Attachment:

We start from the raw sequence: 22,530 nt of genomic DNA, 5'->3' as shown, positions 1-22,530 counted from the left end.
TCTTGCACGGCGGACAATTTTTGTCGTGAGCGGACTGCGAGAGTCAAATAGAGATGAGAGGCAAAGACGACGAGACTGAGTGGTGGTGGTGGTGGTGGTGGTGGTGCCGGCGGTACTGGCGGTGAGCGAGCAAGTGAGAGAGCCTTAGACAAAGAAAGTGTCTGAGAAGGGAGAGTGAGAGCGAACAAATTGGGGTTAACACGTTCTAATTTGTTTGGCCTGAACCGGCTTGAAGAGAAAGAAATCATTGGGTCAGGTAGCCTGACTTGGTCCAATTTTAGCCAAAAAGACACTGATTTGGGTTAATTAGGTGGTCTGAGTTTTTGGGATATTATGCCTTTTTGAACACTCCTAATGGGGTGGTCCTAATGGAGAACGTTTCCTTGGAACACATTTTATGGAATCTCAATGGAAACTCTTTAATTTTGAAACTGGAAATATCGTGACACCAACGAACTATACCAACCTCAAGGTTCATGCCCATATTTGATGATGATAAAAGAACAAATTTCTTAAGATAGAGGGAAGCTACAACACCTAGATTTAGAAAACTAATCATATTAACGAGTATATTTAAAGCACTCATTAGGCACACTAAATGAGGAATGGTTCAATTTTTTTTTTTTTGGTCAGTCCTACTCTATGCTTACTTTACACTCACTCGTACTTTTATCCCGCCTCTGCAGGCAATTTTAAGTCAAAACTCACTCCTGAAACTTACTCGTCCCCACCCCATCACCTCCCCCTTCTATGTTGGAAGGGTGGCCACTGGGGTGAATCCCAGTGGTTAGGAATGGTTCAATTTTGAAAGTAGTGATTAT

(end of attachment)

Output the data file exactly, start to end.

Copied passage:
We start from the raw sequence: 22,530 nt of genomic DNA, 5'->3' as shown, positions 1-22,530 counted from the left end.
TCTTGCACGGCGGACAATTTTTGTCGTGAGCGGACTGCGAGAGTCAAATAGAGATGAGAGGCAAAGACGACGAGACTGAGTGGTGGTGGTGGTGGTGGTGGTGGTGCCGGCGGTACTGGCGGTGAGCGAGCAAGTGAGAGAGCCTTAGACAAAGAAAGTGTCTGAGAAGGGAGAGTGAGAGCGAACAAATTGGGGTTAACACGTTCTAATTTGTTTGGCCTGAACCGGCTTGAAGAGAAAGAAATCATTGGGTCAGGTAGCCTGACTTGGTCCAATTTTAGCCAAAAAGACACTGATTTGGGTTAATTAGGTGGTCTGAGTTTTTGGGATATTATGCCTTTTTGAACACTCCTAATGGGGTGGTCCTAATGGAGAACGTTTCCTTGGAACACATTTTATGGAATCTCAATGGAAACTCTTTAATTTTGAAACTGGAAATATCGTGACACCAACGAACTATACCAACCTCAAGGTTCATGCCCATATTTGATGATGATAAAAGAACAAATTTCTTAAGATAGAGGGAAGCTACAACACCTAGATTTAGAAAACTAATCATATTAACGAGTATATTTAAAGCACTCATTAGGCACACTAAATGAGGAATGGTTCAATTTTTTTTTTTTTGGTCAGTCCTACTCTATGCTTACTTTACACTCACTCGTACTTTTATCCCGCCTCTGCAGGCAATTTTAAGTCAAAACTCACTCCTGAAACTTACTCGTCCCCACCCCATCACCTCCCCCTTCTATGTTGGAAGGGTGGCCACTGGGGTGAATCCCAGTGGTTAGGAATGGTTCAATTTTGAAAGTAGTGATTAT